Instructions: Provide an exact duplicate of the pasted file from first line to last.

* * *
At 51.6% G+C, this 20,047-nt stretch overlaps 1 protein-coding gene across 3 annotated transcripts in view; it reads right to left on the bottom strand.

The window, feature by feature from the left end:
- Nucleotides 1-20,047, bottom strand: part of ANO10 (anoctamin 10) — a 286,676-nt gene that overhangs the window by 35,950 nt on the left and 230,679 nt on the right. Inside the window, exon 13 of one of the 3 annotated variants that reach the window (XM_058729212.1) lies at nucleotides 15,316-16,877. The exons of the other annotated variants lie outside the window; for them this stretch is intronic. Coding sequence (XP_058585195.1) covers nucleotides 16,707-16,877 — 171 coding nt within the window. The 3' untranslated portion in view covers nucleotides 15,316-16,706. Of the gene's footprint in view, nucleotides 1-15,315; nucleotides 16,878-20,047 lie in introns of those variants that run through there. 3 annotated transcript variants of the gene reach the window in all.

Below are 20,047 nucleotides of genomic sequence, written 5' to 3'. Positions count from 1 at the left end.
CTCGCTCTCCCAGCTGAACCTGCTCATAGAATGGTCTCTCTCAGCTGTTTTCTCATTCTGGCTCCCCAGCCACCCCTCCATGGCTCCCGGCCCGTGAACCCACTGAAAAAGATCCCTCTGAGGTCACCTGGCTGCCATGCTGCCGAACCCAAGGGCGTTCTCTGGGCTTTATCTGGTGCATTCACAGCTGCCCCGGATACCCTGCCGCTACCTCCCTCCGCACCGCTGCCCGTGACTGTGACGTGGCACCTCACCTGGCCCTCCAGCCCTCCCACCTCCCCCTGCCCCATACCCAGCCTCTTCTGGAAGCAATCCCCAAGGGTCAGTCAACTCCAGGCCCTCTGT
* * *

At 51.6% G+C, this 20,047-nt stretch overlaps 1 protein-coding gene across 3 annotated transcripts in view; it reads right to left on the bottom strand.

The window, feature by feature from the left end:
- Nucleotides 1-20,047, bottom strand: part of ANO10 (anoctamin 10) — a 286,676-nt gene that overhangs the window by 35,950 nt on the left and 230,679 nt on the right. Inside the window, exon 13 of one of the 3 annotated variants that reach the window (XM_058729212.1) lies at nucleotides 15,316-16,877. The exons of the other annotated variants lie outside the window; for them this stretch is intronic. Coding sequence (XP_058585195.1) covers nucleotides 16,707-16,877 — 171 coding nt within the window. The 3' untranslated portion in view covers nucleotides 15,316-16,706. Of the gene's footprint in view, nucleotides 1-15,315; nucleotides 16,878-20,047 lie in introns of those variants that run through there. 3 annotated transcript variants of the gene reach the window in all.

Below are 20,047 nucleotides of genomic sequence, written 5' to 3'. Positions count from 1 at the left end.
CTCGCTCTCCCAGCTGAACCTGCTCATAGAATGGTCTCTCTCAGCTGTTTTCTCATTCTGGCTCCCCAGCCACCCCTCCATGGCTCCCGGCCCGTGAACCCACTGAAAAAGATCCCTCTGAGGTCACCTGGCTGCCATGCTGCCGAACCCAAGGGCGTTCTCTGGGCTTTATCTGGTGCATTCACAGCTGCCCCGGATACCCTGCCGCTACCTCCCTCCGCACCGCTGCCCGTGACTGTGACGTGGCACCTCACCTGGCCCTCCAGCCCTCCCACCTCCCCCTGCCCCATACCCAGCCTCTTCTGGAAGCAATCCCCAAGGGTCAGTCAACTCCAGGCCCTCTGT